You can find a lot of implementation of memoization around the net, and I think that the new versions of python have something included in them too.

On a side note, never use the small L as a variable name, is a bad habit as it can be confused with an i or a 1 on some terminals.

EDIT:

as commented, a possible solution using generators comprehension (to avoid creating useless duplicate temporaries) would be this expression:

[g(x, fx) for x, fx in ((x,f(x)) for x in l) if fx]

You need to weight your choice given the computational cost of f, the number of duplication in the original list and memory at you disposition. Memoization make a space-speed tradeoff, meaning that it keep tracks of each result saving it, so if you have huge lists it can became costly on the memory occupation front.


[y for y in (f(x) for x in l) if y]

Will do.


You should use a memoize decorator. Here is an interesting link.


Using memoization from the link and your 'code':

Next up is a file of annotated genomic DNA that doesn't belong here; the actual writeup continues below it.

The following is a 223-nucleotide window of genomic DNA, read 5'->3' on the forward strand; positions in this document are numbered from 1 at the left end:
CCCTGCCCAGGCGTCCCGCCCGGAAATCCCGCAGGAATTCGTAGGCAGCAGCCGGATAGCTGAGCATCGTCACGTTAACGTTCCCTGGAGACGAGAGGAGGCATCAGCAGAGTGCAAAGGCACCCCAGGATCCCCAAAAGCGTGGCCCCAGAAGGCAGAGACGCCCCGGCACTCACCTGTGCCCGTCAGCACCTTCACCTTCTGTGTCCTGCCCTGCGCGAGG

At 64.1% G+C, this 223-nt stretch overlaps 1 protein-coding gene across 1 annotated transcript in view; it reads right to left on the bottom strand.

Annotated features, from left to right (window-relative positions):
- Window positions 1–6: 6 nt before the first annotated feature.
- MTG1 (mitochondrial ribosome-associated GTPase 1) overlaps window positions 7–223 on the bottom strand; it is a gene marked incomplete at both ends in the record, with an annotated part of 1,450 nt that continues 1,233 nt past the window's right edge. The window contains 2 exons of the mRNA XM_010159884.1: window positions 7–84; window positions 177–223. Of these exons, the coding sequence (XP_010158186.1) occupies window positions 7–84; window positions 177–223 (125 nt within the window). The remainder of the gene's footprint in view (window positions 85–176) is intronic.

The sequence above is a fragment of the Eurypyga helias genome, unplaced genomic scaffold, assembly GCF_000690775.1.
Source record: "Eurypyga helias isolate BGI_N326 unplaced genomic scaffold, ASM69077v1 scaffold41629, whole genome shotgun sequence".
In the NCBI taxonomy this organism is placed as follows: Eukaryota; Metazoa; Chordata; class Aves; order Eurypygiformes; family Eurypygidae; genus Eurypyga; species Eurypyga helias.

def memoize(f):
    """ Memoization decorator for functions taking one or more arguments. """
    class memodict(dict):
        def __init__(self, f):
            self.f = f
        def __call__(self, *args):
            return self[args]
        def __missing__(self, key):
            ret = self[key] = self.f(*key)
            return ret
    return memodict(f)

@memoize
def f(x):
    # your code

[f(x) for x in l if f(x)]

[y for y in [f(x) for x in l] if y]

For your updated problem, this might be useful:

[g(x,y) for x in l for y in [f(x)] if y]

Nope. There's no (clean) way to do this. There's nothing wrong with a good-old-fashioned loop:

output = []
for x in l:
    result = f(x)
    if result: